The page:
SD: OK, first of all we need to understand exactly what has happened. I think that is something which will be discussed at the next Technical Working Group and we will have an understanding exactly what has happened to them, so we don't have to over-react to anything at the moment because of course it's a new project, we need to take care of all the safety aspects and all the other things. Once again, we know that there is something to work with and to make sure that this will be an effective device without incurring any risk of potential problems or safety issues. But I would say that as far as we know, from our side, the situation is in progress and under control.
MT: Well, I have to say KERS is an exciting project. It is definitely cutting-edge technology. If we want to gain a lap time advantage, the power-to-weight ratio of KERS components needs to be of the factor of three or four of what you would see in current hybrid road car vehicles, so that already indicates that we are really pushing the envelope here.
We are developing or working on several alternatives, especially in terms of energy storage – we do an electrical system – and we have had some issues already in development which is normal, no big ones, and we have carried out extensive work on reliability, on potential damage and on all cases which could happen. So that means we have done an FMEA (failure mode and effects analysis) on the entire system, especially on the storage unit and we are doing specific tests to really figure out what can be done or what can happen and what can be done to avoid it.
NH: Our company has a lot of knowledge on KERS, that is very well known. We share some of the knowledge with BMW on the production car side. It's an interesting, challenging project, not an inexpensive one, by the way, but I think it's challenging and we are looking forward to having a good system on our car very soon.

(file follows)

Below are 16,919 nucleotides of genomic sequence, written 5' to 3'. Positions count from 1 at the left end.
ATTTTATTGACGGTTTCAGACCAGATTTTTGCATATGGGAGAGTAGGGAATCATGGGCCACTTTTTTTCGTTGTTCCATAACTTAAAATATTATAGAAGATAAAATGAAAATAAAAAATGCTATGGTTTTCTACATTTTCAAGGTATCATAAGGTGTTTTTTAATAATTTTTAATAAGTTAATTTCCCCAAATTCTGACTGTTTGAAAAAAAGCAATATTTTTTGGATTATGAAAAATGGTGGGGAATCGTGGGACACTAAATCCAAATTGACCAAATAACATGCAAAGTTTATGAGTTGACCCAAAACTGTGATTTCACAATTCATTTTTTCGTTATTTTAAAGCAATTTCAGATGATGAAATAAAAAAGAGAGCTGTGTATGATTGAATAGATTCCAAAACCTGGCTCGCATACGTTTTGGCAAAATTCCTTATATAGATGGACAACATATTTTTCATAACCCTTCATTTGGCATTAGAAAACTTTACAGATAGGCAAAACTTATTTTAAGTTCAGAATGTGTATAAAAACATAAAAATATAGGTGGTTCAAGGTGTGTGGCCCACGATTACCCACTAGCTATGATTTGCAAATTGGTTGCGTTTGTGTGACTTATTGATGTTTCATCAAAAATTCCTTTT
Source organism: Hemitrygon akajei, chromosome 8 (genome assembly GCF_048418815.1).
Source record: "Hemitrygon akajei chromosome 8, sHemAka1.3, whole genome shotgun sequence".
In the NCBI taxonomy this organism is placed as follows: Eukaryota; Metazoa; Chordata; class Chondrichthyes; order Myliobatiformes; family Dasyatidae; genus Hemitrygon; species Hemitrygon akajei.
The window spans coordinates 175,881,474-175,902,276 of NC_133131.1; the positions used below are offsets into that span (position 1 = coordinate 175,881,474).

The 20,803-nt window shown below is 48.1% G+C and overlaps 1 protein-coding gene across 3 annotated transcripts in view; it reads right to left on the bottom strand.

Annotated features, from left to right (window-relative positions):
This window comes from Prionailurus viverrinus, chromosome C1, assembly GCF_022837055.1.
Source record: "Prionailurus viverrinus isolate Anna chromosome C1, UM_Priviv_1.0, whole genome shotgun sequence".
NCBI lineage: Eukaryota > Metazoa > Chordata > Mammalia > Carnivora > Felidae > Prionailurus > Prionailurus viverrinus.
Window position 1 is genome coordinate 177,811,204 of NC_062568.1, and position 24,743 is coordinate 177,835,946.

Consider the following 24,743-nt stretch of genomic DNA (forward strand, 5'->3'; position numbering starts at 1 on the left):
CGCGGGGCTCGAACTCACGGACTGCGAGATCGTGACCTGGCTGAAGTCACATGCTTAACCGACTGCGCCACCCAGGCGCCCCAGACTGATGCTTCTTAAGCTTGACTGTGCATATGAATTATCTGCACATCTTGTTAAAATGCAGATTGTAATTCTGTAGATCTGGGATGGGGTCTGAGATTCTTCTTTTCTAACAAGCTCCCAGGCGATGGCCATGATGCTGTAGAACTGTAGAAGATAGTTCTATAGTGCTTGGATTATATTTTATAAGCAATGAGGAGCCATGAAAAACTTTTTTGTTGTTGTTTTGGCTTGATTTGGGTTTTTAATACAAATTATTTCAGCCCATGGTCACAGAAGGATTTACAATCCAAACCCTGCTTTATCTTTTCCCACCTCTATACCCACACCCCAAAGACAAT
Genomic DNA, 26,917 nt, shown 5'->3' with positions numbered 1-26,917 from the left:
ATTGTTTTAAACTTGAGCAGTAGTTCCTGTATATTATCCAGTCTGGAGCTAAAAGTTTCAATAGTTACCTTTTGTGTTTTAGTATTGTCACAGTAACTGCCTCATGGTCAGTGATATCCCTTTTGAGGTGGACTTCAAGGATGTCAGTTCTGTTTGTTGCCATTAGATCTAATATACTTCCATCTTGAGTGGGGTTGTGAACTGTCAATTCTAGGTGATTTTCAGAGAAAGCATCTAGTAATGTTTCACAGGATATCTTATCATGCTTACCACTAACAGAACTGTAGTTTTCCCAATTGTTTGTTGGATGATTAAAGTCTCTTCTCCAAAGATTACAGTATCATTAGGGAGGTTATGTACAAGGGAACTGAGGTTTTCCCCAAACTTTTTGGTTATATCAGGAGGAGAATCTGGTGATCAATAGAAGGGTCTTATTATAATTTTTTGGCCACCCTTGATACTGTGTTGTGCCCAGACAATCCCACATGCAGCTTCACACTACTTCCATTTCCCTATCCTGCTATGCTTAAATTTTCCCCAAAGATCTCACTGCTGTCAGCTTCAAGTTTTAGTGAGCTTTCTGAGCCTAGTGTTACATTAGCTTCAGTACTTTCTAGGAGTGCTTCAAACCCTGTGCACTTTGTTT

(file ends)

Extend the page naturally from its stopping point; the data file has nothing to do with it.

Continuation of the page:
Q. Dr Mallya, what sort of challenge is it for an independent team?
VM: It's a very big challenge. We buy our engines, we develop our own gearbox and to have some sort of a hotchpotch of a car where the engine is sourced separately, the gearbox is sourced separately, the KERS is developed separately, isn't my way of doing things, so I'm in negotiation with my friend in red here (S Domenicali) who supplies me with a wonderful engine to give me a package and it makes no sense for us to try and develop our own independent KERS system. So hopefully he's making good progress, so that I can benefit from it as well.
Q. (Kevin Garside – The Daily Telegraph) Stefano, let me take you back to the English newspaper, if I may. It was The Times and they were presenting a trivial football news kind of story. They suggested you were swooping at the McLaren Mercedes event last night, tempting Lewis's father with an offer to bring young Lewis to Ferrari. If that wasn't what you were talking about, perhaps you could tell us what you were speaking to Lewis's father about?